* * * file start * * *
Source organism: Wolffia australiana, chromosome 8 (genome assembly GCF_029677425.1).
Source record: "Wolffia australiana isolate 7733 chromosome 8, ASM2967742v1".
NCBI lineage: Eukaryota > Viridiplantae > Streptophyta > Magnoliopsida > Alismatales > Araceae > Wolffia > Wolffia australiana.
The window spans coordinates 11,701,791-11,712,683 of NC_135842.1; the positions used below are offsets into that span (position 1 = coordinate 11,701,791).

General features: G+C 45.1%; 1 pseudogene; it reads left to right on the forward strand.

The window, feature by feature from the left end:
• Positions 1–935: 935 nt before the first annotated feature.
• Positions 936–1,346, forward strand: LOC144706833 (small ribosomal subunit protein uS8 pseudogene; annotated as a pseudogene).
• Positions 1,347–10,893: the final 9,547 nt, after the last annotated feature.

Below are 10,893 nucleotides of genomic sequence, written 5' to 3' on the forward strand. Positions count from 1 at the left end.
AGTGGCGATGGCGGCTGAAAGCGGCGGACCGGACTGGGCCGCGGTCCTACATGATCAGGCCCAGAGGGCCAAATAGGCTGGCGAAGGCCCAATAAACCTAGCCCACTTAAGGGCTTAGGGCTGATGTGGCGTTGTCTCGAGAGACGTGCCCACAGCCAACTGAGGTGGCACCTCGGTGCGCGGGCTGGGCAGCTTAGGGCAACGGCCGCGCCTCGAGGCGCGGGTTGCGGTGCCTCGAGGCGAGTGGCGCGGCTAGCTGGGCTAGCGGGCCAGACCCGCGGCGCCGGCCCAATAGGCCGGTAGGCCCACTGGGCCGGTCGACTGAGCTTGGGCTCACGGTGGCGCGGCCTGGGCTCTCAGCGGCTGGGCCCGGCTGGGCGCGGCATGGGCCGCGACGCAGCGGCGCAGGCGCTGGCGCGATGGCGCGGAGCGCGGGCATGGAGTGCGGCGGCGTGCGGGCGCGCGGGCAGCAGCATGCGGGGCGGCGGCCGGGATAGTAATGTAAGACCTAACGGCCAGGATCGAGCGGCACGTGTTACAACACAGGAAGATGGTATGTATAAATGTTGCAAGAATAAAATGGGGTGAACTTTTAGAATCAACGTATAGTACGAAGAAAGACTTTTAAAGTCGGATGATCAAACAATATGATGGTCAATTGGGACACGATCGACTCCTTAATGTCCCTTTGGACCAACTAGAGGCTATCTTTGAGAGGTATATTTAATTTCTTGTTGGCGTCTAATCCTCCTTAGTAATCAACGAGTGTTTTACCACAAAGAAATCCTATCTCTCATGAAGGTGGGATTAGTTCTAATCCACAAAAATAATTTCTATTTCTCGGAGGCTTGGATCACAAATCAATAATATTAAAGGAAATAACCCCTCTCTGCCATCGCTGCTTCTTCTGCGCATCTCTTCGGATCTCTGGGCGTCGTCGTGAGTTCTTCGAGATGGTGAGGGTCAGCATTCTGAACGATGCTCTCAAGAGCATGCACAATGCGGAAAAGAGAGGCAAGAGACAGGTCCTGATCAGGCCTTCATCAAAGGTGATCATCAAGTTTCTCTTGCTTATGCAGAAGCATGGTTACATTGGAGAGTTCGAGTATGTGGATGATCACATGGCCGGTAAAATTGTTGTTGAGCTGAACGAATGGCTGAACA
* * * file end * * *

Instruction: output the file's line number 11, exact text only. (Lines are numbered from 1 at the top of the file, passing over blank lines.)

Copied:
AGTGGCGATGGCGGCTGAAAGCGGCGGACCGGACTGGGCCGCGGTCCTACATGATCAGGCCCAGAGGGCCAAATAGGCTGGCGAAGGCCCAATAAACCTAGCCCACTTAAGGGCTTAGGGCTGATGTGGCGTTGTCTCGAGAGACGTGCCCACAGCCAACTGAGGTGGCACCTCGGTGCGCGGGCTGGGCAGCTTAGGGCAACGGCCGCGCCTCGAGGCGCGGGTTGCGGTGCCTCGAGGCGAGTGGCGCGGCTAGCTGGGCTAGCGGGCCAGACCCGCGGCGCCGGCCCAATAGGCCGGTAGGCCCACTGGGCCGGTCGACTGAGCTTGGGCTCACGGTGGCGCGGCCTGGGCTCTCAGCGGCTGGGCCCGGCTGGGCGCGGCATGGGCCGCGACGCAGCGGCGCAGGCGCTGGCGCGATGGCGCGGAGCGCGGGCATGGAGTGCGGCGGCGTGCGGGCGCGCGGGCAGCAGCATGCGGGGCGGCGGCCGGGATAGTAATGTAAGACCTAACGGCCAGGATCGAGCGGCACGTGTTACAACACAGGAAGATGGTATGTATAAATGTTGCAAGAATAAAATGGGGTGAACTTTTAGAATCAACGTATAGTACGAAGAAAGACTTTTAAAGTCGGATGATCAAACAATATGATGGTCAATTGGGACACGATCGACTCCTTAATGTCCCTTTGGACCAACTAGAGGCTATCTTTGAGAGGTATATTTAATTTCTTGTTGGCGTCTAATCCTCCTTAGTAATCAACGAGTGTTTTACCACAAAGAAATCCTATCTCTCATGAAGGTGGGATTAGTTCTAATCCACAAAAATAATTTCTATTTCTCGGAGGCTTGGATCACAAATCAATAATATTAAAGGAAATAACCCCTCTCTGCCATCGCTGCTTCTTCTGCGCATCTCTTCGGATCTCTGGGCGTCGTCGTGAGTTCTTCGAGATGGTGAGGGTCAGCATTCTGAACGATGCTCTCAAGAGCATGCACAATGCGGAAAAGAGAGGCAAGAGACAGGTCCTGATCAGGCCTTCATCAAAGGTGATCATCAAGTTTCTCTTGCTTATGCAGAAGCATGGTTACATTGGAGAGTTCGAGTATGTGGATGATCACATGGCCGGTAAAATTGTTGTTGAGCTGAACGAATGGCTGAACA